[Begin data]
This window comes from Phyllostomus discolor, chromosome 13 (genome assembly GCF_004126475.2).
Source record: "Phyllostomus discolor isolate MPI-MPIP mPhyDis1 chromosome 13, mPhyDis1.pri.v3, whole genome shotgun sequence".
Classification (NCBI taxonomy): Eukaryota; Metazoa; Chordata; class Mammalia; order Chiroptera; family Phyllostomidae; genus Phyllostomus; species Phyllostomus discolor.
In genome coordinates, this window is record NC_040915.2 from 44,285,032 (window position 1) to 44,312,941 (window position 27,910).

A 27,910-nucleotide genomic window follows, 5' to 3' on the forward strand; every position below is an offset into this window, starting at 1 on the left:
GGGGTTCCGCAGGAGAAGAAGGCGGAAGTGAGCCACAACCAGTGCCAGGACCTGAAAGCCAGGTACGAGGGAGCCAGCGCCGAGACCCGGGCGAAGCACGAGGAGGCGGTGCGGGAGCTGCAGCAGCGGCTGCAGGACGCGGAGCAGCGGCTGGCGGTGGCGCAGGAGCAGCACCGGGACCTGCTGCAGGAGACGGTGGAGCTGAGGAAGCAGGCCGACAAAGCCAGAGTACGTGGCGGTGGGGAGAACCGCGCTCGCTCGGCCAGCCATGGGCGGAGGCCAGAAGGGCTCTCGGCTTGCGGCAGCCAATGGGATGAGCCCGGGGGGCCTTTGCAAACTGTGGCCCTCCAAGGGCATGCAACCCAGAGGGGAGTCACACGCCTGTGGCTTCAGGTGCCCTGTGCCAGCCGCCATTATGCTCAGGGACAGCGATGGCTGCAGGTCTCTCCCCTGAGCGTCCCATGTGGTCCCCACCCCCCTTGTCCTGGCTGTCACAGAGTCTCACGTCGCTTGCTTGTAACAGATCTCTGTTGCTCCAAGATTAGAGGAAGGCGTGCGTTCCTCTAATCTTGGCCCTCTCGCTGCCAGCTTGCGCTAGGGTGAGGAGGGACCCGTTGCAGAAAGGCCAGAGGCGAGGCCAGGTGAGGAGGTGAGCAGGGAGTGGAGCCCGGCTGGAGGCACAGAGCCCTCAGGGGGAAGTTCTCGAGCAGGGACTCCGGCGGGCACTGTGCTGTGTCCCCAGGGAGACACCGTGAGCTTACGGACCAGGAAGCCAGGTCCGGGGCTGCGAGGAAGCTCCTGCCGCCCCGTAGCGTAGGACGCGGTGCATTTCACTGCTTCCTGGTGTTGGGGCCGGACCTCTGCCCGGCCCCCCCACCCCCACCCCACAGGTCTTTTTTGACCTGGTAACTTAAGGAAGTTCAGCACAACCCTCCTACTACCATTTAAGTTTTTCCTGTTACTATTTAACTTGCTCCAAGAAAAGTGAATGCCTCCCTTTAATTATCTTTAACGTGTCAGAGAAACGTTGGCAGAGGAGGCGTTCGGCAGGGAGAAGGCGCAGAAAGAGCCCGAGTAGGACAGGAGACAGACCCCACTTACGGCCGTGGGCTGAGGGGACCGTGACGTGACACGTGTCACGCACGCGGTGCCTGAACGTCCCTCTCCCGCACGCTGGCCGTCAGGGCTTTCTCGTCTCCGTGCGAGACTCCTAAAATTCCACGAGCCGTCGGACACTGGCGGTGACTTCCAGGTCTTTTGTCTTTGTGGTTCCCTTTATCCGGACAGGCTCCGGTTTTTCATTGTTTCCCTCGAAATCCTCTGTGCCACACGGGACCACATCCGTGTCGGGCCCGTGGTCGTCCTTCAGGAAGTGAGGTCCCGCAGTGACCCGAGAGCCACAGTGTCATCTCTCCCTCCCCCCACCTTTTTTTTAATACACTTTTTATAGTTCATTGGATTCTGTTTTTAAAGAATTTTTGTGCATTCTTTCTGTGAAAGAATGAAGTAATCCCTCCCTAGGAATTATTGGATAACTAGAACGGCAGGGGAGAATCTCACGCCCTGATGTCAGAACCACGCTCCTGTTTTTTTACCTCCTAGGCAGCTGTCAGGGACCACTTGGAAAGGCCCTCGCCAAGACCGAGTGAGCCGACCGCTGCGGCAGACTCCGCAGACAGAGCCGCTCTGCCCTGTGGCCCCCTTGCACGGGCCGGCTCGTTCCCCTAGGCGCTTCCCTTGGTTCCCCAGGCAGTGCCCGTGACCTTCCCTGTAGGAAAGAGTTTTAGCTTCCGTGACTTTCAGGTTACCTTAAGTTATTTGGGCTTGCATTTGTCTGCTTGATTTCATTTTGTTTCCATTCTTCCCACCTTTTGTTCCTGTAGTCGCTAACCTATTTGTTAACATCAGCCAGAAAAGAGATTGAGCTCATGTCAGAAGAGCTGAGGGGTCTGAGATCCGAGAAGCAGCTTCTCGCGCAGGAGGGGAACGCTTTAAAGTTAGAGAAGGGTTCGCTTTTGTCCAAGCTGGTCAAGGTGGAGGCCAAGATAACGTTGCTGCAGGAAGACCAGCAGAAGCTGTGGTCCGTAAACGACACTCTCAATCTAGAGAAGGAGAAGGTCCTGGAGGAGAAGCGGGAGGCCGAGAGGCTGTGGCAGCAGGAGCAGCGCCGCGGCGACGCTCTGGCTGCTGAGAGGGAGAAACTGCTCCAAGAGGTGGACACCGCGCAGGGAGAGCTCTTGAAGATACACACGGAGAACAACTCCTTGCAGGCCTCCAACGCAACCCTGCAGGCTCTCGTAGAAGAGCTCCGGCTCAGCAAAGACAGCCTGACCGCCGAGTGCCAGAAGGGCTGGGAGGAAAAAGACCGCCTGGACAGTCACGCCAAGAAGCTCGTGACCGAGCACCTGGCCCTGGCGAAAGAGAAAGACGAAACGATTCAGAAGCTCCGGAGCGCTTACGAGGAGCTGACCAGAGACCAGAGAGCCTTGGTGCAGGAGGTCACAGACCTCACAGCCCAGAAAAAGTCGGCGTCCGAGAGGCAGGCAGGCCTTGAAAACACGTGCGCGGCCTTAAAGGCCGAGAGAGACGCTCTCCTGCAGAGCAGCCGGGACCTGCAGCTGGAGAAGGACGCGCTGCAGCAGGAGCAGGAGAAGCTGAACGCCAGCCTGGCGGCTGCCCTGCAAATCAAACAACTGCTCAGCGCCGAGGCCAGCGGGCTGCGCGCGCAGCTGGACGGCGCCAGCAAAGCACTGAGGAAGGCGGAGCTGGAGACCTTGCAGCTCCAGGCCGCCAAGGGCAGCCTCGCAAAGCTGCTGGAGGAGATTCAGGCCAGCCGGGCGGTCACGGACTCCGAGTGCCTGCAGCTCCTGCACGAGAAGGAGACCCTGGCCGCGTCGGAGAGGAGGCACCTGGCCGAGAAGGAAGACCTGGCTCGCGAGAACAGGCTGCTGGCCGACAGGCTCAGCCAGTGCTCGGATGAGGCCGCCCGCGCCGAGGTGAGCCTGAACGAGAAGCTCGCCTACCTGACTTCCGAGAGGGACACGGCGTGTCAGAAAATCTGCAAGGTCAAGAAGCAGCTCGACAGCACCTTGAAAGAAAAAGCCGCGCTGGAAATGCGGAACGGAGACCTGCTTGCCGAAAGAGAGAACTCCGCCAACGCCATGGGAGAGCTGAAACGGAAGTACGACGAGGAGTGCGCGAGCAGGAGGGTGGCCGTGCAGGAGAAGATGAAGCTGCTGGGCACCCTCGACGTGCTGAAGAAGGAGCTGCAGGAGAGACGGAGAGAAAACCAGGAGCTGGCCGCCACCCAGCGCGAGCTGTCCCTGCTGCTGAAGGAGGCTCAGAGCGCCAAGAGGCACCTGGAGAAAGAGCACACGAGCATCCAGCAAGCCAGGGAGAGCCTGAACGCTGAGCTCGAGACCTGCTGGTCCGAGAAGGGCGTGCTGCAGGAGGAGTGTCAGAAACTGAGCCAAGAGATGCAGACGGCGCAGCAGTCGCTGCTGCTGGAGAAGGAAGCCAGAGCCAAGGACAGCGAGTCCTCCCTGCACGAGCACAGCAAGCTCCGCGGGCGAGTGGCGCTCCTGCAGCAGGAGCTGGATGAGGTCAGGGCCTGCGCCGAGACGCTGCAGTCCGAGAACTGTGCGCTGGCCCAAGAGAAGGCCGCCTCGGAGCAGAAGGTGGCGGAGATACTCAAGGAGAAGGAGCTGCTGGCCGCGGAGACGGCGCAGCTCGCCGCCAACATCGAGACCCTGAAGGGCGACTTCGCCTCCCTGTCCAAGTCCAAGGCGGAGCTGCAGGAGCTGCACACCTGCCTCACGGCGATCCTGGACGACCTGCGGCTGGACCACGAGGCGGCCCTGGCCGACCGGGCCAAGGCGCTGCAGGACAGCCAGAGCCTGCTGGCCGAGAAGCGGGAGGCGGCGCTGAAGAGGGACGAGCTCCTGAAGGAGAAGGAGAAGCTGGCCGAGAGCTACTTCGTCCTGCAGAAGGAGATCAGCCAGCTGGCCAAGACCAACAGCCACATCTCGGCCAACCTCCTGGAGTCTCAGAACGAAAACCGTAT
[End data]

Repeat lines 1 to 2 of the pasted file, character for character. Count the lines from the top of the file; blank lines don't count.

This window comes from Phyllostomus discolor, chromosome 13 (genome assembly GCF_004126475.2).
Source record: "Phyllostomus discolor isolate MPI-MPIP mPhyDis1 chromosome 13, mPhyDis1.pri.v3, whole genome shotgun sequence".